There are two faces of America in The Great Recession: one is doing pretty well, thank you very much; the other is losing ground, and a lot of it.

One Recession, Two Americas from the Pew Research Center is a survey of Americans’ home economics 30 months since the start of the recession which began in December 2007. The recession technically ended in June 2009, according to the National Bureau of Economic Research (NBER). One year after that ‘technical’ end, though, it appears about 1 in 2 Americans haven’t gotten the memo.

Some of the Pew’s survey results appear in the chart. See the red-boxed line item: “Had trouble finding or paying for medical care.” None of those who are ‘holding their own’ in the economic downturn have had trouble sourcing or funding health care. However, nearly 50% of those who have ‘lost ground’ in the recession have either not been able to get health care or pay for it.

Related issues for those whose home economies have eroded in the recession are worsening financing, with 2/3 of those who have lost ground in worse financial straits than before the downturn; and, 3 in 5 of those losing ground saying they’ve had to take money out of retirement funds and savings to pay for current bills and living expenses. 43% were unemployed at some point during the recession.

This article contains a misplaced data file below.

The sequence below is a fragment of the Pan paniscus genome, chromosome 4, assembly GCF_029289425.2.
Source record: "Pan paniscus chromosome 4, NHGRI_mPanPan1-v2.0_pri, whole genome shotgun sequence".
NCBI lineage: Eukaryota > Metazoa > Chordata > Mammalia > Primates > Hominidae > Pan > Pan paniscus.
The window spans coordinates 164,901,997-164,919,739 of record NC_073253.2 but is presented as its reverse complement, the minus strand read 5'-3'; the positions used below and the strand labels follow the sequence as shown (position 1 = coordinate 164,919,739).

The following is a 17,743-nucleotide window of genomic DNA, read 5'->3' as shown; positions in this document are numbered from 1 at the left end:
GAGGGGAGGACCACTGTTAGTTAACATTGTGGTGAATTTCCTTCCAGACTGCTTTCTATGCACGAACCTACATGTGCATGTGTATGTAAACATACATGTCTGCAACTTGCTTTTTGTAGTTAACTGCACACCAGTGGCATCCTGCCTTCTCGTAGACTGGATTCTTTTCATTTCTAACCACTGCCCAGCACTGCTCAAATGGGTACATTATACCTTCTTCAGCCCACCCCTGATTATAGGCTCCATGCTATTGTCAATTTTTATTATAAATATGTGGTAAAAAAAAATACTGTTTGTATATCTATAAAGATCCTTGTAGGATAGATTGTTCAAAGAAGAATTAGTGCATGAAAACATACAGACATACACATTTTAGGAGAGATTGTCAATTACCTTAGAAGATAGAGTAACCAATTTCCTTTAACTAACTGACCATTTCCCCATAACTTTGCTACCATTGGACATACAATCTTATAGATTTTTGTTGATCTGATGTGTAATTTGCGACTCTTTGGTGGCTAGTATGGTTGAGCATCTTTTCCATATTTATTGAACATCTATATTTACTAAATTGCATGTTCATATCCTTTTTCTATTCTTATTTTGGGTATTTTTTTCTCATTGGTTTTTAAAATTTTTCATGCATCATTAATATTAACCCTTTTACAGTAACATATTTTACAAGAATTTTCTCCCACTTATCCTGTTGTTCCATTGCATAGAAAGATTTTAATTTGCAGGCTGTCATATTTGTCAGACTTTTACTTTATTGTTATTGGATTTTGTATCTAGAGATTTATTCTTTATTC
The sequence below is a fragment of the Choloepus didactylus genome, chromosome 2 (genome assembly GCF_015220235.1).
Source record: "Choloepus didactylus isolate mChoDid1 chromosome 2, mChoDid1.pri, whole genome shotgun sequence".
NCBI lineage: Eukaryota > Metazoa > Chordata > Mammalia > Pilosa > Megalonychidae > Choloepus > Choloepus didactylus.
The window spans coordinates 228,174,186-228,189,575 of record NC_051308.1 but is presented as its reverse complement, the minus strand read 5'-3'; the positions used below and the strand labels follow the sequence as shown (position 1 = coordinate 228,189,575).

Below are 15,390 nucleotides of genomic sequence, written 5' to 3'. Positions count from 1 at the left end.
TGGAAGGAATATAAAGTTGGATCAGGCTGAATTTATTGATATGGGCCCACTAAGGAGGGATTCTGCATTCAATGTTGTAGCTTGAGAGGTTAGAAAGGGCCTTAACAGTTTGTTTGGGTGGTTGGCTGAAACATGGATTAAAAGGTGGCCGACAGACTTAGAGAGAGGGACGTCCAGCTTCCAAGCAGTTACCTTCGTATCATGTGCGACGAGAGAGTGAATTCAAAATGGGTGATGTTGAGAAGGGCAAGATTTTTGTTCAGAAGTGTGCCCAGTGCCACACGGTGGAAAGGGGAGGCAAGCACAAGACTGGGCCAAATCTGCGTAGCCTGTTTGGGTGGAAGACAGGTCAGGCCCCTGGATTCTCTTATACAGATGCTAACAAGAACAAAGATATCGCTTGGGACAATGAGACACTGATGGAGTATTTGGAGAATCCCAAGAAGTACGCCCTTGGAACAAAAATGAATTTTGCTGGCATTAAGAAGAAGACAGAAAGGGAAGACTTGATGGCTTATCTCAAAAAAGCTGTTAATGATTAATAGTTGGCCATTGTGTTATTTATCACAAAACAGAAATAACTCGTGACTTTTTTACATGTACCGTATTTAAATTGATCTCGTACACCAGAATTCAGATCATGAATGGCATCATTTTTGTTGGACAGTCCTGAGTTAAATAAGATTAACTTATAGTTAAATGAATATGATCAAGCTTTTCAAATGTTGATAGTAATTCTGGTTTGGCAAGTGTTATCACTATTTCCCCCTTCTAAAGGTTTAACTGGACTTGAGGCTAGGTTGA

Methodology: The Pew Research Center polled a national U.S. sample of 2,967 respondents in May 2010.

Health Populi’s Hot Points:   The recession which technically ended in June 2009 hasn’t really ended at all for at least one-half of Americans. The downturn has taken a toll on Americans’ personal finances, and on their health care. These are real risk factors for declining health status: job stress, financial stress, and postponement of necessary health care.

The Pew found some intriguing differences between the post-recession Have’s and Have-Not’s: those who lost ground tend to have less education, be Black or Hispanic, have less money, and…be a Democrat. A plurality have seen cuts in pay and cuts in hours at their jobs.

These are some of the very people the Accountable Care Act seeks to cover with health insurance. The ACA can’t get implemented soon enough to get Americans universally covered so that at least one aspect of our Losing Ground can be turned around. The jobs outlook certainly isn’t improving, whatever else the NBER may say about the “technical” end of the recession.  The “real-world” end of the recession, in terms of jobs and health coverage, is nowhere near over.

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